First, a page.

At 85 years old, Peggy Seeger stands as one of the most accomplished figures in folk music. She has recorded 25 solo albums, plus dozens more with her late husband, Ewan MacColl, along with collaborations with her siblings and generations of other folk musicians. She is a multi-instrumentalist who has edited and compiled folk music anthologies, and she ran a well-known magazine featuring contemporary songs for 20 years. All that while touring, writing more than 200 songs, raising three children and serving as an immoveable force for peace and human rights. And hers was the face that inspired MacColl to write “The First Time Ever I Saw Your Face.”
From her home in England, Seeger spoke to BGS about her new album, First Farewell, and what that title really means.
BGS: You wrote “How I Long for Peace” 20 years ago, but it’s really appropriate now. Can you talk about it?
When we decided to make a new CD, my son Calum had me sing to him any song that I hadn’t recorded. Because I lived in the United States for 16 years and wasn’t touring England, I wrote quite a number of songs that my kids never heard. “How I Long for Peace” was one of those. And when Calum heard it, he loved it. So, it went on the album, and so many people are commenting on it. It’s kind of like a hymn, and it has a very singable chorus, and it ties up nations and politics with climate change and the plunder of the planet. When I sing it, I feel such a longing in my heart. I feel the violence of the world. We’ve just had a horrendous murder here. In this country, a young girl who was walking home by herself disappeared. She was found two counties away in a woods. And there’s been a tremendous uprising here on the part of women. But it’s not until men uprise against this that it’ll ever be changed.
Can you talk about the project’s title, First Farewell?
I remember my brother Mike, who was with New Lost City Ramblers — once they broke up they had an annual farewell concert every year. I thought that was marvelously funny. So, I thought First Farewell will make people think. But it’s based on the two farewells that you give at the airport. You know, if you stay to wave goodbye to the person at our airport, you hug, and then they go through where only passengers are allowed. And they walk about 40 yards away, and then they turn to the right. So, the first farewell is the hug, and there is a second farewell where they wave goodbye just before they turn that corner.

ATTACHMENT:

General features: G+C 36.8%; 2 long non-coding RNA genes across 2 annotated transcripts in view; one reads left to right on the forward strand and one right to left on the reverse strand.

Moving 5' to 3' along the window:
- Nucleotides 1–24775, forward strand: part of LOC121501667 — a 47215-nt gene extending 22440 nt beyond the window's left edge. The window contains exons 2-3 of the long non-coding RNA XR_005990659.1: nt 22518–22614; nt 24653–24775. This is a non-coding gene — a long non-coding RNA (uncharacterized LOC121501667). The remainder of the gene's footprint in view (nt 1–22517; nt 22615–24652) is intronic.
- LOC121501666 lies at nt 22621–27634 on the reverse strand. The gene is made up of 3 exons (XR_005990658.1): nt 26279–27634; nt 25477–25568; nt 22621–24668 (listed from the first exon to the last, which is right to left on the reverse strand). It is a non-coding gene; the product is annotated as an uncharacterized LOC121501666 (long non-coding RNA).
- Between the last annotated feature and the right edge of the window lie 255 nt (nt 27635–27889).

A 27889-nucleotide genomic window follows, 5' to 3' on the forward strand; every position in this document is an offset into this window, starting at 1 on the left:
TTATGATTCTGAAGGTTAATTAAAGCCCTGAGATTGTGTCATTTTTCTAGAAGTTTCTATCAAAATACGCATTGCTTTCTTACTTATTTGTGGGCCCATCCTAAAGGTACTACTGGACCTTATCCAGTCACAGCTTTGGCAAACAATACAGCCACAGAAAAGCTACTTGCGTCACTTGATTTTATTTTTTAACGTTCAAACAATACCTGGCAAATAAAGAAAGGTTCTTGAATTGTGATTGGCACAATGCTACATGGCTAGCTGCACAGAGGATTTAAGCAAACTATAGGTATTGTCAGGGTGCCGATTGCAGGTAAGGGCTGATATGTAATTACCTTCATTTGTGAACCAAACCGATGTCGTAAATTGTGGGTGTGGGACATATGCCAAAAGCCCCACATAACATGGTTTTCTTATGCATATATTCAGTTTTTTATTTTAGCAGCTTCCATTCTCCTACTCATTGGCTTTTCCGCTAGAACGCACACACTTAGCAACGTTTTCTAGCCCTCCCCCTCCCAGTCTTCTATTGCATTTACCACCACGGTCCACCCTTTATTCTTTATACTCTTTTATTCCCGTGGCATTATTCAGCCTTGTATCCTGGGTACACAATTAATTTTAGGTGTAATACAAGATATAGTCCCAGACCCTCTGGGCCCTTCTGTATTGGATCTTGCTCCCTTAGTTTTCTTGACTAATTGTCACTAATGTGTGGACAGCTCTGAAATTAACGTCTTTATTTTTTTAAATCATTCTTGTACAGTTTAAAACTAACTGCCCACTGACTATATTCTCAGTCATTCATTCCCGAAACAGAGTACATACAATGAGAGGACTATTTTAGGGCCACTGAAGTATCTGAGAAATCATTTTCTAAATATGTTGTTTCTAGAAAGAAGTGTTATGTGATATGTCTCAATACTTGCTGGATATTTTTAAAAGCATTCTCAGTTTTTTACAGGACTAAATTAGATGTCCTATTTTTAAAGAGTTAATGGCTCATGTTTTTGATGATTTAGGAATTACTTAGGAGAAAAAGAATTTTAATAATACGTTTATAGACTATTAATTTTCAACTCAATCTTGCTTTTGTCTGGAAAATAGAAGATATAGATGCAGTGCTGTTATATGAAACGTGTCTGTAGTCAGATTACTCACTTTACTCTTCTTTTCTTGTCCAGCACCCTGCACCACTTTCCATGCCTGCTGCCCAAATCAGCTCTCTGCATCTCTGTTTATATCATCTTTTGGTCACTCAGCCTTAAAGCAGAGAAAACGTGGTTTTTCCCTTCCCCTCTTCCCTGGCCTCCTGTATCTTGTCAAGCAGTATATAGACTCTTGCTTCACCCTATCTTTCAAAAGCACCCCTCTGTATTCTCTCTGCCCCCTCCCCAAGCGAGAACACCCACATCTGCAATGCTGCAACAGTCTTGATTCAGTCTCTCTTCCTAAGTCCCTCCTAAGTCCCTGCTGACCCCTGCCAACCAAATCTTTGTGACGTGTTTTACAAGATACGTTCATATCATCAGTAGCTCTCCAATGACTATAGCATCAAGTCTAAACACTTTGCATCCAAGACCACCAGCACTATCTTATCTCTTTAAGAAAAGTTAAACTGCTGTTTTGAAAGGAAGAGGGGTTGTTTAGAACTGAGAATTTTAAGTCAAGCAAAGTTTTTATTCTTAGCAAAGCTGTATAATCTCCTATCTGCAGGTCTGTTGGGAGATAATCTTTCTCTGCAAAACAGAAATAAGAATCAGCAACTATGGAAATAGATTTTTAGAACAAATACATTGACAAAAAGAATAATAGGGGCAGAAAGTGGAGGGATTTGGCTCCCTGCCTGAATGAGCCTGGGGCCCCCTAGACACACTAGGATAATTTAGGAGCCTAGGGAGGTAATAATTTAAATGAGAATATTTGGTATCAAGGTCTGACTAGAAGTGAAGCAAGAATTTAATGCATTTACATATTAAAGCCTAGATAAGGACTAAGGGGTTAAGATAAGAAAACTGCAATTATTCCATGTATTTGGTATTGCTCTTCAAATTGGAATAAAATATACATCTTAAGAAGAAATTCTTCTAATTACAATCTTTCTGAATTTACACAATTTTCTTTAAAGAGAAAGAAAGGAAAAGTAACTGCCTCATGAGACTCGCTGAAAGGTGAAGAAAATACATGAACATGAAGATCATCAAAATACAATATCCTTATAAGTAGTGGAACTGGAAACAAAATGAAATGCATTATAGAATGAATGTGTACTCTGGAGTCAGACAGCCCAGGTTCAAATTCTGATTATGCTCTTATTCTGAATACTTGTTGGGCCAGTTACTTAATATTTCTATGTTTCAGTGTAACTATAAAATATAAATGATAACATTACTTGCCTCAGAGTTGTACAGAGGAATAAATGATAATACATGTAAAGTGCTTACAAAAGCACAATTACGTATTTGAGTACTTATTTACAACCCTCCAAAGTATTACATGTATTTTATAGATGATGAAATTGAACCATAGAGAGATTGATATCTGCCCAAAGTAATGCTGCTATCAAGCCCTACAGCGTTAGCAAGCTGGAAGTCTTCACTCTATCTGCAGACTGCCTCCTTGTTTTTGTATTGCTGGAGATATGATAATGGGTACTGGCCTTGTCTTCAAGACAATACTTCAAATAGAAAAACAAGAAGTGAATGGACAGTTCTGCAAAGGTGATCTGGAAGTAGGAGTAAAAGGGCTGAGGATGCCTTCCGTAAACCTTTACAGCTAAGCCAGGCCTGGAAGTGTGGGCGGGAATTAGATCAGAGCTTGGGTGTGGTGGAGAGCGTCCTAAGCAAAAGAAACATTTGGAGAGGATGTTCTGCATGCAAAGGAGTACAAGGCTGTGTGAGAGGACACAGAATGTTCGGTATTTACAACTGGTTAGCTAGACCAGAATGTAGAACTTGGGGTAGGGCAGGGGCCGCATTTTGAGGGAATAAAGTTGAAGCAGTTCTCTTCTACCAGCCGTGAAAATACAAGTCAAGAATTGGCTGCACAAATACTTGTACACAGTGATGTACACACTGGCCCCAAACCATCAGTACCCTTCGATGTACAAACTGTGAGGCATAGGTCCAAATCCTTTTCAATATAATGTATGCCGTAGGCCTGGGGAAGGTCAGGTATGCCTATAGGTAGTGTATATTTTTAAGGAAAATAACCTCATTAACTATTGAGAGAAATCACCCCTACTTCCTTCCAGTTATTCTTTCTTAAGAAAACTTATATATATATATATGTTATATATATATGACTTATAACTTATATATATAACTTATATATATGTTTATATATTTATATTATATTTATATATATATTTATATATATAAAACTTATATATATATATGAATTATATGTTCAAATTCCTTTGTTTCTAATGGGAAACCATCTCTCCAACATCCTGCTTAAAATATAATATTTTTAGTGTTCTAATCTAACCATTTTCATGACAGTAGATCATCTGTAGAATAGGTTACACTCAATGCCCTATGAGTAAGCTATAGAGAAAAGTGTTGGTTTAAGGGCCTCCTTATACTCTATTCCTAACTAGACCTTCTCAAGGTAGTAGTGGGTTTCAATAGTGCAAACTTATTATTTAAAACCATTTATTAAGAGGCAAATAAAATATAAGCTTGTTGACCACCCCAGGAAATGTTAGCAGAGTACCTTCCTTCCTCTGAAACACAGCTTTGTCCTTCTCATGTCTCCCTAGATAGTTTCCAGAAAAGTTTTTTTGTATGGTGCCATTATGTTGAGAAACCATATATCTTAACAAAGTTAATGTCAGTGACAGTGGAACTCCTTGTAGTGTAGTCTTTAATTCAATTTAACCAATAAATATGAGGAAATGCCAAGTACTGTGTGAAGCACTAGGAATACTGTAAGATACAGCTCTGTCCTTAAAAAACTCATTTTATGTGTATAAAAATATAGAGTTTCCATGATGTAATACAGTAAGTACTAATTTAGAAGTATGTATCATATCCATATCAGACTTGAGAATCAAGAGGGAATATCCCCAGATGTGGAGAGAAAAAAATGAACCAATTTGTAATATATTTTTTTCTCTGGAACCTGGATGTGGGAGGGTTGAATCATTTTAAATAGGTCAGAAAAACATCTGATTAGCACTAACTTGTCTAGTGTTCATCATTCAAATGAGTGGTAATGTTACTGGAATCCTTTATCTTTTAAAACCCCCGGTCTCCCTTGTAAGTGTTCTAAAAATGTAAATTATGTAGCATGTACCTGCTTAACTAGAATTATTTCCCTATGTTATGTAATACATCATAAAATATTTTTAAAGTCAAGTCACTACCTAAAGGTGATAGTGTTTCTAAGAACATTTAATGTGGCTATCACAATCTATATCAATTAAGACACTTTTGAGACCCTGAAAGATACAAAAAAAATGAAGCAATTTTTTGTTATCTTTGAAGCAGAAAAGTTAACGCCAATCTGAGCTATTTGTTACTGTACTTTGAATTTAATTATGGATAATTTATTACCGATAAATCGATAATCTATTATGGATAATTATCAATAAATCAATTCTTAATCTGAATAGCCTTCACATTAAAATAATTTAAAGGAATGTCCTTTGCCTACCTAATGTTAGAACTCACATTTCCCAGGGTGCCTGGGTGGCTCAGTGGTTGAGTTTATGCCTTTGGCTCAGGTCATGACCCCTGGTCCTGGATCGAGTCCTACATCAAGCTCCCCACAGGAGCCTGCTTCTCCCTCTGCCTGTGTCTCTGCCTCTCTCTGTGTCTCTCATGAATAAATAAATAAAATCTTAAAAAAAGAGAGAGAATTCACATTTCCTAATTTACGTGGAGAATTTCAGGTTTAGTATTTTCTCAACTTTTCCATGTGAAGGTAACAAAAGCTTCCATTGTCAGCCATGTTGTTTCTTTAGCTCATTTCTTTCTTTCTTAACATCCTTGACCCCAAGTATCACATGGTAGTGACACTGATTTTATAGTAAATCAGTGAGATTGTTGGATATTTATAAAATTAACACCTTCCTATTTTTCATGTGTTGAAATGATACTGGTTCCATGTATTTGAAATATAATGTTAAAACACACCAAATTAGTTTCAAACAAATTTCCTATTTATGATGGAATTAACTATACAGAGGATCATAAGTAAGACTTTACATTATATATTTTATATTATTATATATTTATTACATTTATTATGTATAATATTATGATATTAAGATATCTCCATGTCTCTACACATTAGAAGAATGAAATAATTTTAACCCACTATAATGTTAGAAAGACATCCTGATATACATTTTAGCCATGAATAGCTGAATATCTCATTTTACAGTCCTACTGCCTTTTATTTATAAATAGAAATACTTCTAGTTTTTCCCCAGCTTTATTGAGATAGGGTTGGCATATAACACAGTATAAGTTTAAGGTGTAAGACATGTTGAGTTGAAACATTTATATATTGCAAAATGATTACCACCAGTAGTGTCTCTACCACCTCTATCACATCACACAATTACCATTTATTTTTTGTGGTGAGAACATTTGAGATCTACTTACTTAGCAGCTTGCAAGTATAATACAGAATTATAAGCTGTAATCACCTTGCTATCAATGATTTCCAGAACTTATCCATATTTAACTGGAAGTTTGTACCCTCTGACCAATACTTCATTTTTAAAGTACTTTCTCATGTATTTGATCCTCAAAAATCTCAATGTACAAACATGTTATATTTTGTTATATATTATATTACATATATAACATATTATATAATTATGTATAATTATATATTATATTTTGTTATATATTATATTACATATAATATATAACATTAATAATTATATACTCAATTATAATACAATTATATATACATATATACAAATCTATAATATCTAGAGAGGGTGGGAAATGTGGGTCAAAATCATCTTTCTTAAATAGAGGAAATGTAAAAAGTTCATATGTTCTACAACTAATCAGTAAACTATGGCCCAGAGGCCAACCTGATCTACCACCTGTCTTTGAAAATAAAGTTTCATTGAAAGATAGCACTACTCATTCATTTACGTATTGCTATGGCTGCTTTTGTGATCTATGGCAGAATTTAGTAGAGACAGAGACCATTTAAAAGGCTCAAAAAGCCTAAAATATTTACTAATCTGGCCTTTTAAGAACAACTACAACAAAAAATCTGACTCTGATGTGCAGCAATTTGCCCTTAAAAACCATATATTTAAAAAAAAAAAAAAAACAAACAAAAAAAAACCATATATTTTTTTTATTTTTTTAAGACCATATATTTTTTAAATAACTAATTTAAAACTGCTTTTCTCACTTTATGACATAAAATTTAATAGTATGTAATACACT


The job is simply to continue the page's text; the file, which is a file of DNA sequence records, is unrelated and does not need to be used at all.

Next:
In lots of ways at my age, I’m saying farewell to a lot of things, almost daily. When you’re my age, you see your body doing this, doing that, and you feel you’re slowly decaying. And it gives you a new feeling of togetherness with nature. I really have more of an attachment to nature and the birds and the daffodils and the trees than ever I did before. And I’m doing a lot of listening to books about nature. I’m beginning to feel that humanity is this very, very powerful paper-thin sandwich filling between what happens above the earth and below the earth, and we are just this kind of bacteria that is sitting along the edge of the earth. [Laughs]
Because I do feel that nature is calling us. Nature realizes that we are a danger. The same way as we’re trying to get rid of COVID, nature’s trying to get rid of us. And power to her if that’s her best way of teaching us anything, because we don’t learn at all. We just repeat everything that we’ve done before. But the first farewell is the recognition that I am near the goalpost. And within sight of the goalpost. I’ve been running like hell. But I run more slowly now.
Why did you move back to the United States in 2006, and then why did you return to Great Britain?
A tumultuous love affair brought me here permanently in 1959. I became a British subject in 1959 and settled down here. After Ewan MacColl died, 30 years ago, I had a new partner, a woman, my best friend, the only person that I’ve been head over heels in love with. And after four or five years, I had an incredible urge to go to America to find out who I had been before I came here – because I was a child when I moved here. And I immediately became totally involved in England. I grew up in England from age 24 and 54. That’s when I really became an adult. (I shouldn’t say that, because I’m not an adult yet.)